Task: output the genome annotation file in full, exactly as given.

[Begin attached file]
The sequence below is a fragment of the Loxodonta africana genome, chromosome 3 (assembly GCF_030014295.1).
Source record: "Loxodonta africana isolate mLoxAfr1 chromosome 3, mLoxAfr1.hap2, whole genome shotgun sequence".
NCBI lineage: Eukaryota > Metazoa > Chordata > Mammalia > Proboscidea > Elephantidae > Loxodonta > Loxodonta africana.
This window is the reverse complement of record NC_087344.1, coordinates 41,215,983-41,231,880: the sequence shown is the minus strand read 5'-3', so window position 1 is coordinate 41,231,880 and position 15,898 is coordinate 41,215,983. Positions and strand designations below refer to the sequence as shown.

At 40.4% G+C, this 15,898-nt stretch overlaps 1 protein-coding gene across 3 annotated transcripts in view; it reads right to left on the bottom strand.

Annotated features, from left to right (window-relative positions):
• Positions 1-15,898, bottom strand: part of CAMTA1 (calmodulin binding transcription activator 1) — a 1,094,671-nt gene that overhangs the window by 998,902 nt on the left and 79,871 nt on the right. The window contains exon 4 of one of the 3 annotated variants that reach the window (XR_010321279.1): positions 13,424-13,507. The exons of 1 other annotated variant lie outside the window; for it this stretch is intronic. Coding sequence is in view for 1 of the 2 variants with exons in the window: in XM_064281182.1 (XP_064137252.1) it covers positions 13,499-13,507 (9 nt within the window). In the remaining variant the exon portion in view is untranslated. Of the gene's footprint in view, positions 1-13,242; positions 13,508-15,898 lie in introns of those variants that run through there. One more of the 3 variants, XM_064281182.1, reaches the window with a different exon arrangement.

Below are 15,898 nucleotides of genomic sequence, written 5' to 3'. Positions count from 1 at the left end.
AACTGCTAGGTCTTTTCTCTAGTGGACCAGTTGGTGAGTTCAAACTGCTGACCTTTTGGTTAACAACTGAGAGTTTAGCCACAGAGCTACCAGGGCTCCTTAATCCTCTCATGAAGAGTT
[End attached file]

The sequence below is a fragment of the Loxodonta africana genome, chromosome 3 (assembly GCF_030014295.1).
Source record: "Loxodonta africana isolate mLoxAfr1 chromosome 3, mLoxAfr1.hap2, whole genome shotgun sequence".
NCBI lineage: Eukaryota > Metazoa > Chordata > Mammalia > Proboscidea > Elephantidae > Loxodonta > Loxodonta africana.
This window is the reverse complement of record NC_087344.1, coordinates 41,215,983-41,231,880: the sequence shown is the minus strand read 5'-3', so window position 1 is coordinate 41,231,880 and position 15,898 is coordinate 41,215,983. Positions and strand designations below refer to the sequence as shown.

At 40.4% G+C, this 15,898-nt stretch overlaps 1 protein-coding gene across 3 annotated transcripts in view; it reads right to left on the bottom strand.

Annotated features, from left to right (window-relative positions):
• Positions 1-15,898, bottom strand: part of CAMTA1 (calmodulin binding transcription activator 1) — a 1,094,671-nt gene that overhangs the window by 998,902 nt on the left and 79,871 nt on the right. The window contains exon 4 of one of the 3 annotated variants that reach the window (XR_010321279.1): positions 13,424-13,507. The exons of 1 other annotated variant lie outside the window; for it this stretch is intronic. Coding sequence is in view for 1 of the 2 variants with exons in the window: in XM_064281182.1 (XP_064137252.1) it covers positions 13,499-13,507 (9 nt within the window). In the remaining variant the exon portion in view is untranslated. Of the gene's footprint in view, positions 1-13,242; positions 13,508-15,898 lie in introns of those variants that run through there. One more of the 3 variants, XM_064281182.1, reaches the window with a different exon arrangement.

Below are 15,898 nucleotides of genomic sequence, written 5' to 3'. Positions count from 1 at the left end.
AACTGCTAGGTCTTTTCTCTAGTGGACCAGTTGGTGAGTTCAAACTGCTGACCTTTTGGTTAACAACTGAGAGTTTAGCCACAGAGCTACCAGGGCTCCTTAATCCTCTCATGAAGAGTT